Brian Dake

Republicans Strike Deal on Sweeping Tax Overhaul

Republicans struck a deal on a sweeping tax overhaul Wednesday, including steep corporate and individual rate cuts, and hope to have legislation on President Donald Trump’s desk by next week.

The agreement includes a 37 percent top tax rate for individuals, Senate Majority Whip John Cornyn (R-Texas) said, lower than either the House or Senate called for earlier. The corporate tax rate would be 21 percent, higher than the 20 percent in each chamber’s separate legislation, and would start in 2018 instead of being delayed until 2019 as the Senate proposed.

“Pass-through” businesses that pay taxes through the individual side of the tax code would get a 20 percent deduction, and businesses would get to immediately write off investments for the next five years. The corporate alternative minimum tax, which business groups had fought hard to get squelched in a final deal, is out, sources said. The AMT for individuals is retained, though fewer people are expected to pay it as the exemption would be raised to $1 million for couples.

The estate tax, long a target for elimination by Republicans, would be kept, Cornyn said, though the exemption would be doubled.

The final legislation would also end Obamacare’s mandate that all Americans have health insurance or face a fine.

There was also a deal to allow homeowners to deduct the interest on up to $750,000 in mortgage debt, down from $1 million now. Negotiators dropped a House plan to tax as income college tuition waivers for graduate students working as teaching or research assistants.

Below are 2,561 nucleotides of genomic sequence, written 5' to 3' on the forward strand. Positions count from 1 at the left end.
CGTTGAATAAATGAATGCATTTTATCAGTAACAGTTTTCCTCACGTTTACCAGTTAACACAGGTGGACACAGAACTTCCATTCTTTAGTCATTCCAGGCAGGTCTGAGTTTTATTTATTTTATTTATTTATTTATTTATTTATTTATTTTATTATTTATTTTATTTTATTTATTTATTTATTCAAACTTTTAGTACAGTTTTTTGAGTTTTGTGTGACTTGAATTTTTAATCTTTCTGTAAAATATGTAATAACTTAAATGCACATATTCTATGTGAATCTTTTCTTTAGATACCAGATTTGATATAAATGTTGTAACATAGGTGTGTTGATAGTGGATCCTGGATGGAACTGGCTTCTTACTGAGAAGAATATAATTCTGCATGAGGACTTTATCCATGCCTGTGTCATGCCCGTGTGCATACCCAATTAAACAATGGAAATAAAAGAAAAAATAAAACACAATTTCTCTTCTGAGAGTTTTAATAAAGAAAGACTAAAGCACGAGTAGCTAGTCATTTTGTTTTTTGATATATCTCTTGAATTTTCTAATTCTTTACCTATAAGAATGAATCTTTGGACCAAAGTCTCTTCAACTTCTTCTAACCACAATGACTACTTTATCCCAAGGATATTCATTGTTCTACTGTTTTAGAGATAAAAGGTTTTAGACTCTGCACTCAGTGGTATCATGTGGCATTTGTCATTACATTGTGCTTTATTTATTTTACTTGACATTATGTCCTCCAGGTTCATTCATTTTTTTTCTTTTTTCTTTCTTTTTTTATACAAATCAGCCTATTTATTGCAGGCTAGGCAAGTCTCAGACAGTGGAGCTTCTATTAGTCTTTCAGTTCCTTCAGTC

That agreement would allow taxpayers to choose a property tax deduction along with either an income or sales tax deduction, with a $10,000 limit, according to a source familiar with the plan.

Republicans plan to release the details of the agreement by the end of this week, a GOP aide said. They still need to finish writing the legislative text, and get a final budgetary accounting by the official Joint Committee on Taxation.

Federal Tax Debate Update

President Donald Trump plans to make what his staff members called a “closing argument” for tax-overhaul legislation Wednesday as congressional Republicans consider last-minute revisions to key provisions. Here are the latest developments, updated throughout the day:

  • Cutting the top individual income tax rate to 37 percent, which would help address top earners’ complaints about losing certain tax deductions, but could also damage claims by Trump and others that the measure is mostly aimed at middle-class relief.